Not a problem. The ol' ticker was doing about 185 so I still had a good 5 bpm spare. In hand, if you like, for when it got really hard. It got really hard when we caught the other three as the Litouwer was sitting on the back. a) He had teammates in front. Join the club, mate! b) He had teammates behind. Ditto.

So there were four of us working, but with Andrew and Don there, it was almost as if we were riding on the Schelde. In fact, Don said "It's almost as if we were riding on the Schelde." He has great insight, Our Don.

So there we were, me swapping off at some ridiculous HR - never below 185 and I even hit 191 a couple of times. The heat typically adds 5-10 beats to one's HR but not to one's max. Real raw deal, I say.

I looked back and the rest of the peloton weren't too close, but then I saw a flash of yellow, blue and red and Lo! Two Litouwers had extracted themselves from the bunch and had bridged up to us in a very short space of time. I thought 'cool, two more guys to work' but this gay ambience only lasted a kilometre or so before first one, then the other attacked us and rode off in pursuit of the next bunch. But we were getting on so swell! It was as if we didn't exist. At the time it reminded me of a quantum tunneling effect. I mentioned this to Benson afterwards and he gave me a strange look.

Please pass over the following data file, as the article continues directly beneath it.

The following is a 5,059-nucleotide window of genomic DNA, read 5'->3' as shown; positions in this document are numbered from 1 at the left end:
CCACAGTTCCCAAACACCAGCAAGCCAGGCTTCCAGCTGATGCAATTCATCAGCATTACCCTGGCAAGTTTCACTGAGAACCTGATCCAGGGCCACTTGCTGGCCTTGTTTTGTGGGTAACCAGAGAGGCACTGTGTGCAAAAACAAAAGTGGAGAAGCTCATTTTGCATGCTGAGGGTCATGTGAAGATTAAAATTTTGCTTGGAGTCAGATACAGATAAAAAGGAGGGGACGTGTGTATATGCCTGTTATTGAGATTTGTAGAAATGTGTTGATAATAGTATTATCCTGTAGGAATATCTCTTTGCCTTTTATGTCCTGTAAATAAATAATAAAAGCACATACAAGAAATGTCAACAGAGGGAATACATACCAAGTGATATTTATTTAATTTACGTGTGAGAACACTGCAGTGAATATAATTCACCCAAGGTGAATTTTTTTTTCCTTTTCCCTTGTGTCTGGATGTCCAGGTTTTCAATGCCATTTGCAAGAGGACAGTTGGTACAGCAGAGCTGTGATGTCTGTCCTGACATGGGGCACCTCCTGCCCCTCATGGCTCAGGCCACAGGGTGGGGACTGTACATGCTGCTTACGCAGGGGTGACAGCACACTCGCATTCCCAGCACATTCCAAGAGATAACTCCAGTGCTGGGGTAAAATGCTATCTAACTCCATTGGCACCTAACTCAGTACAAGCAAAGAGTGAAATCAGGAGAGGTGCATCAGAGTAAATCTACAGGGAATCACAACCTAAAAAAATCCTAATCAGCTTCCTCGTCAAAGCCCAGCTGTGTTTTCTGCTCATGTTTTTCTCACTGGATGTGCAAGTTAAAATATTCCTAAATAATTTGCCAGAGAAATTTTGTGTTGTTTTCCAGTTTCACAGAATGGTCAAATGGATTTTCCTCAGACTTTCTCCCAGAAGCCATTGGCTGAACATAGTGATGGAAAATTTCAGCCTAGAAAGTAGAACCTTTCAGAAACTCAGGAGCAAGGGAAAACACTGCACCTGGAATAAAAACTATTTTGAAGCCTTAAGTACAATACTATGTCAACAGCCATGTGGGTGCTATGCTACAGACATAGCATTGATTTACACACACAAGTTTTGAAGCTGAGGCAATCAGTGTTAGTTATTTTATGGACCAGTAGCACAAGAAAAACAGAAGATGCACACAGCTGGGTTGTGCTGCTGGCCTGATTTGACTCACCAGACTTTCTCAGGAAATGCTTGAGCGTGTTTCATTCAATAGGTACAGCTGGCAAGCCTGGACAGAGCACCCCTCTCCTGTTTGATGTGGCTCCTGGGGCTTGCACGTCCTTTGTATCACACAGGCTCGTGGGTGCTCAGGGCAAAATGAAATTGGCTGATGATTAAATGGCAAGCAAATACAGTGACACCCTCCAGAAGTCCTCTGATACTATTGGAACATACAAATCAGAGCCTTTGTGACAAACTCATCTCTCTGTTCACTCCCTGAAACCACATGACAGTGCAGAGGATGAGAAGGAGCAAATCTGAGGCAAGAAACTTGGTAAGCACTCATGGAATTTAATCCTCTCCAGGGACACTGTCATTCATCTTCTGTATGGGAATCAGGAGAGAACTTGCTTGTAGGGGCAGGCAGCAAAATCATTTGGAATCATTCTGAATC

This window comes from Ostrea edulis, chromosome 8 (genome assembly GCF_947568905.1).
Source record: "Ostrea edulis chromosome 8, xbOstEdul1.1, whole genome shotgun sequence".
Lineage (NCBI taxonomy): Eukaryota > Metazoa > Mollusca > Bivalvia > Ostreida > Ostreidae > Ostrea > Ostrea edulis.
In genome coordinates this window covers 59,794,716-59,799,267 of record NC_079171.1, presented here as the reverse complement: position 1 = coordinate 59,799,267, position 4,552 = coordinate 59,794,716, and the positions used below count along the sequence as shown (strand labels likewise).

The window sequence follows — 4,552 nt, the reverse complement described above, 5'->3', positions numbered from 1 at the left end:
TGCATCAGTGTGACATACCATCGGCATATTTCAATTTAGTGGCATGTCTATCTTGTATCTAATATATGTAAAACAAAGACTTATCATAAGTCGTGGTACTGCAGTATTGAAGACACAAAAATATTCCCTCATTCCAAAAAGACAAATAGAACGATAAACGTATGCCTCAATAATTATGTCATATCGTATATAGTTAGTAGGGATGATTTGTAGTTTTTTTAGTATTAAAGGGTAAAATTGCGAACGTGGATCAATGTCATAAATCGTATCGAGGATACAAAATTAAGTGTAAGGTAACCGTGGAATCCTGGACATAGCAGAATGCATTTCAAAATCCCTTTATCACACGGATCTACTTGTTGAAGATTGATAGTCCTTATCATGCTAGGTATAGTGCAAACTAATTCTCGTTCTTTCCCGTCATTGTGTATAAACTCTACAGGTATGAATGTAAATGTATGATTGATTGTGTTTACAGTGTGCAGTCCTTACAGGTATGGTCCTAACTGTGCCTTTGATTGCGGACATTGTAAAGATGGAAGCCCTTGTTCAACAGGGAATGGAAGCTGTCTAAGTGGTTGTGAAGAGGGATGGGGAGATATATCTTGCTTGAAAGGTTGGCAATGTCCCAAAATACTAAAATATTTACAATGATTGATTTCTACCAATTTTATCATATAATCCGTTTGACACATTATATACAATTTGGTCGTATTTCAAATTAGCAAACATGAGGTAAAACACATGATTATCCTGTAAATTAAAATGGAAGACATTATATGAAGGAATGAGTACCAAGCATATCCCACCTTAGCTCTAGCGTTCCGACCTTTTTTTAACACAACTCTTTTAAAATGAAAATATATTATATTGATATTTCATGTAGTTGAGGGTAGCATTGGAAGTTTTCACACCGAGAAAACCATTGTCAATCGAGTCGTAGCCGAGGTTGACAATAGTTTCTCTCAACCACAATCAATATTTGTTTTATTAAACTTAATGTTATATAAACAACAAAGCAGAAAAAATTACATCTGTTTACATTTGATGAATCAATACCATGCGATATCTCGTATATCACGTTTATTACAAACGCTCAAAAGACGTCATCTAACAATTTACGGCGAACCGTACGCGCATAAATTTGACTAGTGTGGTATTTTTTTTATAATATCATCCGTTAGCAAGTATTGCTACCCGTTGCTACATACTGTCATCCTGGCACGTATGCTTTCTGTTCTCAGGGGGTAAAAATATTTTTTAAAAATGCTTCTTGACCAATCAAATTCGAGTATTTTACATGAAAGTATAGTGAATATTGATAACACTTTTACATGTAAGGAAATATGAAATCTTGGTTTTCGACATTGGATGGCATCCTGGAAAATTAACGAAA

I am not entirely clear when this happened, but it was probably on lap six. The remaining Litouwer with us now had a good excuse to sit on again, and who were we to argue? And so, the pain continued but at a slow pace because we were a bit cooked and wanted the race to end sooner rather than later.

After coming through at the end of lap 7 with a 3'15 disadvantage to the leaders, we thought lap 8 would be the laatste ronde. We were actually catching a group in front of us, that the Litouwers had probably leapfrogged too, but were stopped by a train crossing signal about 500m after the start/finish. Yea, verily once again forsooth, we waxed sorely pissed, especially when the Litouwer jumped through the crossing and nearly got creamed by the train. He would have been disqualified anyway.

Luckily it was only 20 seconds wait, so the bunch behind us didn't quite get us. Once we got going again, Benson really drove it and we caught the Litouwer and gave him an earful. Unfortunately there was no commissaire there to witness the train crossing so we had to just deal with it in a manly beach fashion.